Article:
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COMPLETED: Improving community health care planning

Improving community health care logistics using Operational Research

Principal Investigator: Dr Carlos Lamas-Fernandez

Team members: Dr Carlos Lamas-Fernandez, (Research Fellow in Operational Research, University of Southampton), Professor Peter Griffiths (Chair of Health Services Research. University of Southampton), Dr Antonio Martinez-Sykora (Associate Prof of Business Analytics. Southampton Business School, University of Southampton), Dr Tom Monks (Associate Professor of Health Data Science, University of Exeter)

Start: 1 October 2019

Ended: 30 September 2021

Partners: University of Southampton, Solent NHS Trust and Abicare

Lay summary

Operational Research (OR) is the application of computer and mathematical modelling to support decision making. In health services research, OR aims to improve patient outcomes, increase efficiency and enhance health professionals and citizens understanding of how an NHS service achieves good performance. In this study, we will use OR to improve the quality of patient care by supporting community nursing teams organise how they visit people in their own home.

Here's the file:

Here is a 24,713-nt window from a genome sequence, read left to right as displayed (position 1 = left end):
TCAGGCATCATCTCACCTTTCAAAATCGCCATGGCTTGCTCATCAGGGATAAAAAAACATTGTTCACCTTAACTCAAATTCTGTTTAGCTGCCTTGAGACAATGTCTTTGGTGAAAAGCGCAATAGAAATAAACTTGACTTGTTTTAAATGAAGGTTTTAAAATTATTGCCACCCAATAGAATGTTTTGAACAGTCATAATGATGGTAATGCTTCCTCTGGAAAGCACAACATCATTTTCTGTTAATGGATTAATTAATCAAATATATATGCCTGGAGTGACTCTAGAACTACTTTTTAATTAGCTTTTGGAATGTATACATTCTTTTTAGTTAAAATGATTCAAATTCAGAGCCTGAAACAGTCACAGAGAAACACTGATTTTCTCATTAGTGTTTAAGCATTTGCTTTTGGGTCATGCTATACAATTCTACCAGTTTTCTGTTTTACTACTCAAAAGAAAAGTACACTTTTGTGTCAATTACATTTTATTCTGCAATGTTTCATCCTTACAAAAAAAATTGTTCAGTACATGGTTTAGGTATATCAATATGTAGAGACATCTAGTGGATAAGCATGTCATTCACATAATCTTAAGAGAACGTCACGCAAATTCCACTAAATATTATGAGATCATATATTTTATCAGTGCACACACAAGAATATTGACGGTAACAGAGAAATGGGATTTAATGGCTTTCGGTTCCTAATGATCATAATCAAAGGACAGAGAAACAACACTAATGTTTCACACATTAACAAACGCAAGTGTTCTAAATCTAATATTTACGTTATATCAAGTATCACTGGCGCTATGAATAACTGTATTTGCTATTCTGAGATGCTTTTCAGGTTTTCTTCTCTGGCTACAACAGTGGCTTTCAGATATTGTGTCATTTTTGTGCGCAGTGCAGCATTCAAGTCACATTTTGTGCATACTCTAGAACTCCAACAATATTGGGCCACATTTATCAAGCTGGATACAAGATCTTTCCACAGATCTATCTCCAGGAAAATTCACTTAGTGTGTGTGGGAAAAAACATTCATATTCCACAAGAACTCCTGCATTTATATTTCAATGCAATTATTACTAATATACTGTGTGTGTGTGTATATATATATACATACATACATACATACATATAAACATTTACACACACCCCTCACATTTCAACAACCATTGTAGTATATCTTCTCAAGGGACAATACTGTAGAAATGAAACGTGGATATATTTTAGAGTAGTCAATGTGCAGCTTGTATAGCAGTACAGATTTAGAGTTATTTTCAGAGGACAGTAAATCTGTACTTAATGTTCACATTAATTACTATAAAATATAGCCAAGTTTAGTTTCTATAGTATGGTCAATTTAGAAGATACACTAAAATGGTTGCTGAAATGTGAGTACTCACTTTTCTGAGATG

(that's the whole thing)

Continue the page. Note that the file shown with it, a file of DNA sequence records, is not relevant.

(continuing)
What did we acheive?

We found that it is possible to develop algorithms that create routes and schedules automatically for district nurses. These algorithms can incorporate many practical constraints that nurses encounter during planning, and produce solutions that are optimised to use their time efficiently.              

We found out that, with minor modifications, the algorithm can also support social care workers in a similar manner.

What difference can this new knowledge make?

These algorithms are a stepping stone that bring closer the academic research (typically on idealized problems that do not work on practice) to the reality of nurses that currently organise their workload on a laborious manual process. Both their planning time and the extra time spent on the road (e.g. by doing a route larger than it could have been) can be saved and utilized to care for patients.

Why is this important?

  • Patients will benefit from a more efficient workforce, who can as a result have more time to care for them. Further, they might also benefit from better planned visits which might include their preferences.

  • Care providers can use these kind of tools to plan their workload more efficiently, save costs on their operations and reduce the burnout of the nurses in charge of doing manual planning.

  • Policy makers can run these kind of tools to test hypothetical scenarios (e.g. how does service delivery change with an increase of the demand, when we hire more district nurses or if we train part of our staff?). Care providers can also assess

What's next?

  • We continue working to improve our algorithms and liaise with social care companies to explore how they can be used in practice.

  • We are looking into integrating them as demand estimation tools in other relevant problems, such as complex discharge from hospital.

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